The answer is in the legislation. The Australian government sought the power to examine social media websites and look at the way they host, interact with and distribute news content made by others: distribution including the way they rank, curate and make such content interactive.

Social media companies considered egregious as such would then be deemed “digital platforms” under the law, egregiousness being defined by a platform having a:

Significant bargaining power imbalance [over] Australian news businesses.

The purpose of which would be to ensure that all social platforms made:

A significant contribution to the sustainability of the Australian news industry through agreements relating to news content of Australian news businesses (including agreements to remunerate those businesses for their news content).

Or to put it another way, to largely ensure that News Corp came out in good shape.

You see, the way this code is structured, independent writers and journalists like me will never see a dollar from it. To be covered, a news business must be “registered” as such and declare $150,000 in revenue per annum. Now, some YouTubers might fit this picture, but they’ll be rare.

Further, Facebook believes it’s secured an independent ability for itself to determine what a “news business” is as well.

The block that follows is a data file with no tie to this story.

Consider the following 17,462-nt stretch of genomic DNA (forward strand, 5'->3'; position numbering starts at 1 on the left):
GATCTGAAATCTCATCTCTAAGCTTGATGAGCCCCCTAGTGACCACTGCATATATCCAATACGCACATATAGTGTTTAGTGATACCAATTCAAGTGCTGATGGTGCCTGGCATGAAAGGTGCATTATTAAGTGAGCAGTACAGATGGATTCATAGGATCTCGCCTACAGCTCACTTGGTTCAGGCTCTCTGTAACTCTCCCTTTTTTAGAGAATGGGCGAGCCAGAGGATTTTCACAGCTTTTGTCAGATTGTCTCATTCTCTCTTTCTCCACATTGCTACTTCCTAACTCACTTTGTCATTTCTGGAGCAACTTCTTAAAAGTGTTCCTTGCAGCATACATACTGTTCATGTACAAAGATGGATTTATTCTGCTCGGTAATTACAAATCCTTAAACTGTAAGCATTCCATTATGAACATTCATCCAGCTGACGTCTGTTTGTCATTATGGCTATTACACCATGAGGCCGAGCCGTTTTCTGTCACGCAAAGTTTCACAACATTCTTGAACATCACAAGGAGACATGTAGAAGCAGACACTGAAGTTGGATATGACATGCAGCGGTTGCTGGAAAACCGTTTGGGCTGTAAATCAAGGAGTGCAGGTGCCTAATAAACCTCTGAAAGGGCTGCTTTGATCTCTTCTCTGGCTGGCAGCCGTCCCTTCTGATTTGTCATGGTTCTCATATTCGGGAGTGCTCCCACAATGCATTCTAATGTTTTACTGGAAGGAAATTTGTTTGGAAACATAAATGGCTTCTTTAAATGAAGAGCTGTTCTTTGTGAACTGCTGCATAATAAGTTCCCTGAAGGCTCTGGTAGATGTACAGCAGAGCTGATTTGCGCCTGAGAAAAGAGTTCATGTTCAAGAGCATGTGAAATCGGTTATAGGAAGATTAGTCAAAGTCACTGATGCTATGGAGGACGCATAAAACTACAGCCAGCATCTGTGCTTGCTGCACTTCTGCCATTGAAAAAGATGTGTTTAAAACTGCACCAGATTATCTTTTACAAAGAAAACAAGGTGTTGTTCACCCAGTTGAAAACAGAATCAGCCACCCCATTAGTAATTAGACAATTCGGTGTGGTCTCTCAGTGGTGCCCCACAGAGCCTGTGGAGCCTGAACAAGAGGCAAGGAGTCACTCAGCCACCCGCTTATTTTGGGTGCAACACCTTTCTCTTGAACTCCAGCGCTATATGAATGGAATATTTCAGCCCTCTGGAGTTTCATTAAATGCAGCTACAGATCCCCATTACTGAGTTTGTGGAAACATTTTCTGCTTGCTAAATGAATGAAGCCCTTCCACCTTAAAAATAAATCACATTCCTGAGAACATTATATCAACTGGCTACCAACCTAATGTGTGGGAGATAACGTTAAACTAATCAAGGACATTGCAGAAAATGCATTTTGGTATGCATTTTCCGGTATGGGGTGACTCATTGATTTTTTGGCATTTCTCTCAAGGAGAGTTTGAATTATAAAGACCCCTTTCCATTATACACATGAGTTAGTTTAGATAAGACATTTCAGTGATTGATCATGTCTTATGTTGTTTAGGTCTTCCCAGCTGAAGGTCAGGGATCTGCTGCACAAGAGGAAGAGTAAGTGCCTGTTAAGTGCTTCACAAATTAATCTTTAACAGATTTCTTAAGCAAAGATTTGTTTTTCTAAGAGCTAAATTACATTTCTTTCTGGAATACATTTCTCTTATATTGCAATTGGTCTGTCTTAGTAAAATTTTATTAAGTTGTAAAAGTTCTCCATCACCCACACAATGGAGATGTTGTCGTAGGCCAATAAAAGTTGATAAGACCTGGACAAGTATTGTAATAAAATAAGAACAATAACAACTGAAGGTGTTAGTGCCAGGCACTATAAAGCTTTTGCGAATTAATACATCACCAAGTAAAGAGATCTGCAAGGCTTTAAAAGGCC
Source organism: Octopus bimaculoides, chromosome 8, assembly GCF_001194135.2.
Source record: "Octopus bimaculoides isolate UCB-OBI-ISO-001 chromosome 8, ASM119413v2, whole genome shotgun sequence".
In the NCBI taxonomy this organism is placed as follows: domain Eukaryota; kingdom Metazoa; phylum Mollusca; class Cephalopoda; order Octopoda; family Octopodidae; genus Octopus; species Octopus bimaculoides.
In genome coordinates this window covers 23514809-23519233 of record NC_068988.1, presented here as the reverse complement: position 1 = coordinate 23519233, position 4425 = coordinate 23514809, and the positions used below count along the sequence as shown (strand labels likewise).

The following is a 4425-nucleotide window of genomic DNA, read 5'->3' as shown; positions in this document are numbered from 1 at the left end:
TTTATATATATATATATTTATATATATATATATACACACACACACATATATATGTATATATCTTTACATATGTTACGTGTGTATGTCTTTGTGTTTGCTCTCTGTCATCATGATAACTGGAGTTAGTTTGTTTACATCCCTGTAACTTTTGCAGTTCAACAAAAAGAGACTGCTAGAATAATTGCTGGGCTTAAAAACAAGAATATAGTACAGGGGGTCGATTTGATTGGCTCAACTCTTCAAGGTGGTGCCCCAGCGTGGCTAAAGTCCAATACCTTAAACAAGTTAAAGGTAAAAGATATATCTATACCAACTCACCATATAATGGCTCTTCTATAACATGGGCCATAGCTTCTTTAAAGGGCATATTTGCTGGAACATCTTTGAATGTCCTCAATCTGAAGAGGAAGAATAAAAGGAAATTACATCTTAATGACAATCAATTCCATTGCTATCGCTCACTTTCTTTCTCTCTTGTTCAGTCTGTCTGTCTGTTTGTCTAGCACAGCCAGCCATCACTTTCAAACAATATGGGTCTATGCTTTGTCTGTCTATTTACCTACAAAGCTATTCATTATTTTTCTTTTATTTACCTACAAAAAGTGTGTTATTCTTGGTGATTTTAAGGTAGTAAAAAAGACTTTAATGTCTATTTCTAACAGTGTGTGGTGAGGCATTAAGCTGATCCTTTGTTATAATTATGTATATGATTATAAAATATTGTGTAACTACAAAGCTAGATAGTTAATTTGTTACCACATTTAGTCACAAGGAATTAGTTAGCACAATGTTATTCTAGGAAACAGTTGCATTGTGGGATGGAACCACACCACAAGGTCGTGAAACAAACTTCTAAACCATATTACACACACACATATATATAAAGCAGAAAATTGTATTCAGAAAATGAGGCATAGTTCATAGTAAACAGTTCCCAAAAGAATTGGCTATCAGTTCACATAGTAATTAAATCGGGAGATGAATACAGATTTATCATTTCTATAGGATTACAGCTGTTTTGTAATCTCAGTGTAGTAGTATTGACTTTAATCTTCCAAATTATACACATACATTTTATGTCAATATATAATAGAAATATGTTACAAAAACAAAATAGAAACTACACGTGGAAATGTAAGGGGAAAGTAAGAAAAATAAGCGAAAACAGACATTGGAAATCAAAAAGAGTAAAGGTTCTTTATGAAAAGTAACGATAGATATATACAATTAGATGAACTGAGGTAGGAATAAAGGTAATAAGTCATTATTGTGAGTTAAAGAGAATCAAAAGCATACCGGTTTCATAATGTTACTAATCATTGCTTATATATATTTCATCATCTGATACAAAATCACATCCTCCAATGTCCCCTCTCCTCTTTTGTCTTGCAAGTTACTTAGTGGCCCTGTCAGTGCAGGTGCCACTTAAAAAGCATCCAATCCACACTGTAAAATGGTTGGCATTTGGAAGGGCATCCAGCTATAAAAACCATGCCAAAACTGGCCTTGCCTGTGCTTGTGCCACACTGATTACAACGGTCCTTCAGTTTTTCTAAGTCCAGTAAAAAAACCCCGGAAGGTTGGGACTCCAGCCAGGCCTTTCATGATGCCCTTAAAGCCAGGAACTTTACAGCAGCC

Yet, none of this stopped Facebook from blocking me this week with Rupert Murdoch.



Look, I’m happy with this outcome though I still hold that media businesses should focus on monetising themselves first before blaming others for their losses.

Like nearly every website does, I specifically point mine to search engines like Google to make my writing discoverable. I choose to link my work to Facebook as desired—and I want others to share it too if ever I’ve touched a need or nerve with them.

In the long run, this drama, while damaging Facebook’s credibility, did help social media platforms. Google and Facebook are planning the unveiling of their own in-house news channels that will sit bespoke journalism alongside the content of others. The outcome will be interesting, though I’ll continue go for my news straight to the source.